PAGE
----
If there is one great aspect to General Motor’s small-block V-8s, it is that they have a lot in common. This is especially true with the Gen III V-8. It means parts off the Z06 Corvette engine, the LS6, fit on 6.0-liter Gen III truck engines without a lot of work. So, this is the chapter that will tell you what other quality original equipment manufacturer (OEM) parts can be swapped to different vehicles and provide real performance. Not only does this chapter show you what factory performance parts to use and how to swap them onto your base engine for a power increase, there are many tips and tricks on how to massage a little more performance out of these same pieces for little or no money.
This Tech Tip is From the Full Book, HOW TO BUILD HIGH-PERFORMANCE CHEVY LS1/LS6 V-8S. For a comprehensive guide on this entire subject you can visit this link:
SHARE THIS ARTICLE: Please feel free to share this article on Facebook, in Forums, or with any Clubs you participate in. You can copy and paste this link to share: http://lsenginediy.com/gen-iii-3-ls-production-parts-performance/
The components discussed here are arranged in order from the foundation components up to the small details. They include engine blocks, cylinder heads, intakes, camshafts, throttle bodies, MAF sensors, and airboxes. The airbox, MAF, and throttle body are all simple remove and replace (R and R) jobs on many vehicle platforms. The block, cylinder heads, camshaft, and intake require the engine to be removed from the vehicle. But, as you’ll see elsewhere in this book, the Gen III V-8 engine is by far the easiest to disassemble and reassemble of any GM V-8 engine ever built — once you know the tricks and tips, which you’ll get here.
The Gen III V-8 engine blocks are pretty much externally the same between the aluminum and iron versions. If you are looking to minimize the weight of your vehicle, there is no better way than using the aluminum LS1 or LS6 engine blocks as the foundation for your engine. These blocks are superior to any other small-block aluminum block on the market — period. An advantage to running the iron block would be that it can be bored to 4.000 inch (vs. the 3.893-inch LS1 engine bore) to achieve a 6.0-liter engine.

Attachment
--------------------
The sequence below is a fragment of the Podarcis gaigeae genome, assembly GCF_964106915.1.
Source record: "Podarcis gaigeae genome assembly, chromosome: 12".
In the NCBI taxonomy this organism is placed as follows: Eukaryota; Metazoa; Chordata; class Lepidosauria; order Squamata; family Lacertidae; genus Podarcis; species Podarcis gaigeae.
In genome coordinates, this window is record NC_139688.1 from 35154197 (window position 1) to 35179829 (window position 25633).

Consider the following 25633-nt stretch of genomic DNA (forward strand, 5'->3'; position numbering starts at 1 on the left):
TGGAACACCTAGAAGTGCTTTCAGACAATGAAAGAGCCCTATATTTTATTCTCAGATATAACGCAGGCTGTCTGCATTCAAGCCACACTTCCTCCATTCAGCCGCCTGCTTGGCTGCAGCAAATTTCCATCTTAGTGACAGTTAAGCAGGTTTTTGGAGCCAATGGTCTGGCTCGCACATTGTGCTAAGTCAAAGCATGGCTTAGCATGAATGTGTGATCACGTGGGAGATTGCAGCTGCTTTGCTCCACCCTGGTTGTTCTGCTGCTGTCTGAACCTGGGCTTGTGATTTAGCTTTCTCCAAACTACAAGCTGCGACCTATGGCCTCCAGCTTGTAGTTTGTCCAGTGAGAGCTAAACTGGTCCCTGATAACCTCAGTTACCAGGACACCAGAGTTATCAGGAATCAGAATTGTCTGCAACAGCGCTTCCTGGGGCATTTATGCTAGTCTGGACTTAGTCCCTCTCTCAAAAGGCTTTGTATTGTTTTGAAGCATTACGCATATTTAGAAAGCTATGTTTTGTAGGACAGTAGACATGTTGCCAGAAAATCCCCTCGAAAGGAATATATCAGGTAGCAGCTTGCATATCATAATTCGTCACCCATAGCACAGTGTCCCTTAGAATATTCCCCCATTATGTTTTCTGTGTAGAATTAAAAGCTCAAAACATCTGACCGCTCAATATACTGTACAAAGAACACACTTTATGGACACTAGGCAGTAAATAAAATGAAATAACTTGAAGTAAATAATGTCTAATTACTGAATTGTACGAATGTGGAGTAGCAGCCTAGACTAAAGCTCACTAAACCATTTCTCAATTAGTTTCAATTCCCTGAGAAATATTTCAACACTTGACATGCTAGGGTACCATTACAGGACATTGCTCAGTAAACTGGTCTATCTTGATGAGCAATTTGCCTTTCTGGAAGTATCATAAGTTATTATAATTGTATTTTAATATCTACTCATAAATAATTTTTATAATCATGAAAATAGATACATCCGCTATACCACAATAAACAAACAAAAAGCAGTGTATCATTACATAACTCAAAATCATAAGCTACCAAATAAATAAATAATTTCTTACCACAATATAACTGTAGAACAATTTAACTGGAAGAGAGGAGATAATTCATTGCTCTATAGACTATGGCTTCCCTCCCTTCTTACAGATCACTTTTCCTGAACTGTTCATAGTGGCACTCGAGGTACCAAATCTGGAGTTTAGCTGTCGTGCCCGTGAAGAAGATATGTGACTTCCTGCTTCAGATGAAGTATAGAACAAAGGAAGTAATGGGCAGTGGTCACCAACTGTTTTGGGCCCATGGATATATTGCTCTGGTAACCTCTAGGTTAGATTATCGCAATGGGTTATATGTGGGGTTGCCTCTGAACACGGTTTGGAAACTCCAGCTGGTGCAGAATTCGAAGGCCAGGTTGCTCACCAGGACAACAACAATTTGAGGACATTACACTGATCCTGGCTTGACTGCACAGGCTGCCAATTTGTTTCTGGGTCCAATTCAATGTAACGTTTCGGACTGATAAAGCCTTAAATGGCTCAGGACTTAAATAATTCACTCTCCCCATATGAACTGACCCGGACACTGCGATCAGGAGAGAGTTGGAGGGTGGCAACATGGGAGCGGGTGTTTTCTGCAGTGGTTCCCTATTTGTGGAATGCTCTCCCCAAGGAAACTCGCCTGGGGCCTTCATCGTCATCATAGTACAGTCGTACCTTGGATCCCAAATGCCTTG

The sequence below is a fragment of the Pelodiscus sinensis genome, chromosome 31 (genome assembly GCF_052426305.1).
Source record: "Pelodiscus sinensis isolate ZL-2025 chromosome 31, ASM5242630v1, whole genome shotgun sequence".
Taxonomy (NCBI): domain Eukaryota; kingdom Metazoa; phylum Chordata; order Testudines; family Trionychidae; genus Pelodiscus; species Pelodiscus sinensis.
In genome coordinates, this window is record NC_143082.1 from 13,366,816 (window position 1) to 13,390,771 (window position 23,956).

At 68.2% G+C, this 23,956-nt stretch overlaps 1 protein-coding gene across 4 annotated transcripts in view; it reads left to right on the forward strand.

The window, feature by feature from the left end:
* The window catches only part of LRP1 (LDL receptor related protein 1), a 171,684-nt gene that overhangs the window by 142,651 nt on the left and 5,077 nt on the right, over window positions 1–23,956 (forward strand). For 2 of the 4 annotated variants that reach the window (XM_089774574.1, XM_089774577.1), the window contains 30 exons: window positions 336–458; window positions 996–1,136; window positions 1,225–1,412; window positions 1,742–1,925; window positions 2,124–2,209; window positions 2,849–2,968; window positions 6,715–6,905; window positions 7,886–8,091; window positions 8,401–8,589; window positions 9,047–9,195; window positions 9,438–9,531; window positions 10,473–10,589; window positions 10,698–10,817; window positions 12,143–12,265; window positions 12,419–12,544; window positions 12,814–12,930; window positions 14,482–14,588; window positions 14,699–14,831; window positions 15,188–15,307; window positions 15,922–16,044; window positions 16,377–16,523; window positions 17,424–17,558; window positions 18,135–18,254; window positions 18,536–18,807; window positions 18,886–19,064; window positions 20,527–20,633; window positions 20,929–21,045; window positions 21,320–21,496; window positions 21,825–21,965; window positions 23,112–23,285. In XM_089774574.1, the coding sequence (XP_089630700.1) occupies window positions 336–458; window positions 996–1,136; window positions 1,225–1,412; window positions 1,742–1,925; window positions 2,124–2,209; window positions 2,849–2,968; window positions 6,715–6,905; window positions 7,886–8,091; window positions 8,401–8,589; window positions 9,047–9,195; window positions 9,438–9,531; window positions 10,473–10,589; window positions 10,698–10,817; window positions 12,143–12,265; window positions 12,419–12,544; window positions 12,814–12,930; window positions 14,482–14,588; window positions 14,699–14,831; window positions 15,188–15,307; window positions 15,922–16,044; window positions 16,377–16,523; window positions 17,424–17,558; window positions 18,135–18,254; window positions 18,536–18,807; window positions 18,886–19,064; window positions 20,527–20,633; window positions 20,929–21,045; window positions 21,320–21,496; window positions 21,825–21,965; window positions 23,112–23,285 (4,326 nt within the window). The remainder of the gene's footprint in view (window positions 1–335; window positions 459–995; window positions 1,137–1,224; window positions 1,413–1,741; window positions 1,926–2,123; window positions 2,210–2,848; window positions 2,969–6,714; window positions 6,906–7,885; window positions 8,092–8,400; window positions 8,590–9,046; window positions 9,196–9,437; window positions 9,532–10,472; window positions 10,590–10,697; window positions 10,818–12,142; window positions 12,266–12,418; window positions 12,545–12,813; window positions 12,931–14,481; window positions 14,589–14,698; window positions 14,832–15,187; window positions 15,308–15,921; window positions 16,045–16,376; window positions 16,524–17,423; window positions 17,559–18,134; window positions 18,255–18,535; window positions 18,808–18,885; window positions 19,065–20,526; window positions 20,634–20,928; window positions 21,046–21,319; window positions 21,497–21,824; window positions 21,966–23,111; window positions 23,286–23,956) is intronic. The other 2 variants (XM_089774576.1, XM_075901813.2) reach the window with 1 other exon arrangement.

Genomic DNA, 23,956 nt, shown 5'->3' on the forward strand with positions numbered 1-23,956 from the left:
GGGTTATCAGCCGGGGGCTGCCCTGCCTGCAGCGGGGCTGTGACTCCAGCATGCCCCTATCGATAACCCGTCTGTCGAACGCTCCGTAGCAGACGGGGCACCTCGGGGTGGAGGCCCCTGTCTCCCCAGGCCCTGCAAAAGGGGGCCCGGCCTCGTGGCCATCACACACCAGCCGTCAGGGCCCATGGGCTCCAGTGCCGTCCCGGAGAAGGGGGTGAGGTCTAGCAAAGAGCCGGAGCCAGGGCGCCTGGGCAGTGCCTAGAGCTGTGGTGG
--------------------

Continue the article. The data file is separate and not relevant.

If you are going to use the aluminum engine block for a big-hp engine, many builders suggest that you avoid the ’97-’98 LS1 engine block. These blocks have a shallow oil transfer galley at the rear of the block that limits equal flow of oil to the main lifter oil galleys. This galley is visible only with the rear cover removed. If the engine is complete, the valve covers on it will have their bolts around the perimeter of the cover (post- 1998 Gen III V-8 valve covers were a center-bolt design).
If the engine is torn down, the way to tell which block you are looking at is by removing the rear block cover. The ’97-’98 blocks have just two holes above the cam bore, while the ’99 and later blocks have a large cavity cast into the block above the cam bore.
Overall, the less-desirable early aluminum blocks look the same as the later blocks, but the casting number, located on top of the driver side of the bellhousing mount area on the ’97-’98 blocks, is 12550592, 12559846, 12559090.
The LS1 engine block will serve the majority of performance applications, but the LS6 aluminum engine blocks (casting number 12561168) that came in the Z06 are the most desirable blocks for hot-rod engines because they are designed to handle high-RPM, big-hp situations. For the most part, they are identical to ’01 and later LS1 blocks. Pre ’01 blocks have a hole machined through the main webs to improve bay-to-bay crankcase breathing. The hole cures the bay-to-bay oil-vapor pumping issues, but the cast-in ports found in the ’01 and later blocks are an improvement on that fix, so they are that much more desirable.